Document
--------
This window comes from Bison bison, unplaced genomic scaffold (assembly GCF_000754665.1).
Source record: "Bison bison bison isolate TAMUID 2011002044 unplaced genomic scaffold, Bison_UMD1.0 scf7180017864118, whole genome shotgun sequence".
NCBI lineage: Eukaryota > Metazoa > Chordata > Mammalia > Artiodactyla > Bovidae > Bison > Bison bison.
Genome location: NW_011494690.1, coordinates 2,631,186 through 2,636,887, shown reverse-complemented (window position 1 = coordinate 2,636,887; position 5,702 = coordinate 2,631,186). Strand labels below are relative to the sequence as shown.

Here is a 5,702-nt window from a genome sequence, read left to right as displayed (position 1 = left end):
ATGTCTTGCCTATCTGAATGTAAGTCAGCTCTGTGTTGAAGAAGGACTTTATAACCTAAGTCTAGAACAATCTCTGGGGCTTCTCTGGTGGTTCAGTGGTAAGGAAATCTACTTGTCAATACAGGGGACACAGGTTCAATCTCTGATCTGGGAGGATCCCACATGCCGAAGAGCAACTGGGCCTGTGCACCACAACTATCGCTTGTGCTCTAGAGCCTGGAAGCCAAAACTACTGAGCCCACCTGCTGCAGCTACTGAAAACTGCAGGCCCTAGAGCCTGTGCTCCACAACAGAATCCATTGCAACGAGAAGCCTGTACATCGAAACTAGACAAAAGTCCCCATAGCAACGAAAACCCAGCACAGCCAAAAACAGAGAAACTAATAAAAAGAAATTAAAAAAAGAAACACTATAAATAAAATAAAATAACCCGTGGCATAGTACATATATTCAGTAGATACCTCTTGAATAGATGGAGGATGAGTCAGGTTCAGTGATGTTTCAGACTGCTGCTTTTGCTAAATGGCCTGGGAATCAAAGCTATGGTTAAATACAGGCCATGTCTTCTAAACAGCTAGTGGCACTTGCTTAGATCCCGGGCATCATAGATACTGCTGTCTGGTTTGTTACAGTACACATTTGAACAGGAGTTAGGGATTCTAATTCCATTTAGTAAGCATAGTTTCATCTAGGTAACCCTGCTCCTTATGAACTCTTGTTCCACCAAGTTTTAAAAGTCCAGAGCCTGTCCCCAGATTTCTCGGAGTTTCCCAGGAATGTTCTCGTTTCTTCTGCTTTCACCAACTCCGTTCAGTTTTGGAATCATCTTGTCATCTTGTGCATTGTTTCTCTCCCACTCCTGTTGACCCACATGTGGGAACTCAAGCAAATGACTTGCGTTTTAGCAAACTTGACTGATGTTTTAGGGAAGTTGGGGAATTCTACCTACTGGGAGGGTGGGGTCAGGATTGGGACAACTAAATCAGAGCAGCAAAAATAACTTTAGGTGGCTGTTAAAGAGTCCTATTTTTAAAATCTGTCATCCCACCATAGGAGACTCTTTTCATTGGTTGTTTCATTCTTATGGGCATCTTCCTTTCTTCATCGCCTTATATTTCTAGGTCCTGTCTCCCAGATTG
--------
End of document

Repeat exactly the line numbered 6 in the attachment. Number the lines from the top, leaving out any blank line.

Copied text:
ATGTCTTGCCTATCTGAATGTAAGTCAGCTCTGTGTTGAAGAAGGACTTTATAACCTAAGTCTAGAACAATCTCTGGGGCTTCTCTGGTGGTTCAGTGGTAAGGAAATCTACTTGTCAATACAGGGGACACAGGTTCAATCTCTGATCTGGGAGGATCCCACATGCCGAAGAGCAACTGGGCCTGTGCACCACAACTATCGCTTGTGCTCTAGAGCCTGGAAGCCAAAACTACTGAGCCCACCTGCTGCAGCTACTGAAAACTGCAGGCCCTAGAGCCTGTGCTCCACAACAGAATCCATTGCAACGAGAAGCCTGTACATCGAAACTAGACAAAAGTCCCCATAGCAACGAAAACCCAGCACAGCCAAAAACAGAGAAACTAATAAAAAGAAATTAAAAAAAGAAACACTATAAATAAAATAAAATAACCCGTGGCATAGTACATATATTCAGTAGATACCTCTTGAATAGATGGAGGATGAGTCAGGTTCAGTGATGTTTCAGACTGCTGCTTTTGCTAAATGGCCTGGGAATCAAAGCTATGGTTAAATACAGGCCATGTCTTCTAAACAGCTAGTGGCACTTGCTTAGATCCCGGGCATCATAGATACTGCTGTCTGGTTTGTTACAGTACACATTTGAACAGGAGTTAGGGATTCTAATTCCATTTAGTAAGCATAGTTTCATCTAGGTAACCCTGCTCCTTATGAACTCTTGTTCCACCAAGTTTTAAAAGTCCAGAGCCTGTCCCCAGATTTCTCGGAGTTTCCCAGGAATGTTCTCGTTTCTTCTGCTTTCACCAACTCCGTTCAGTTTTGGAATCATCTTGTCATCTTGTGCATTGTTTCTCTCCCACTCCTGTTGACCCACATGTGGGAACTCAAGCAAATGACTTGCGTTTTAGCAAACTTGACTGATGTTTTAGGGAAGTTGGGGAATTCTACCTACTGGGAGGGTGGGGTCAGGATTGGGACAACTAAATCAGAGCAGCAAAAATAACTTTAGGTGGCTGTTAAAGAGTCCTATTTTTAAAATCTGTCATCCCACCATAGGAGACTCTTTTCATTGGTTGTTTCATTCTTATGGGCATCTTCCTTTCTTCATCGCCTTATATTTCTAGGTCCTGTCTCCCAGATTG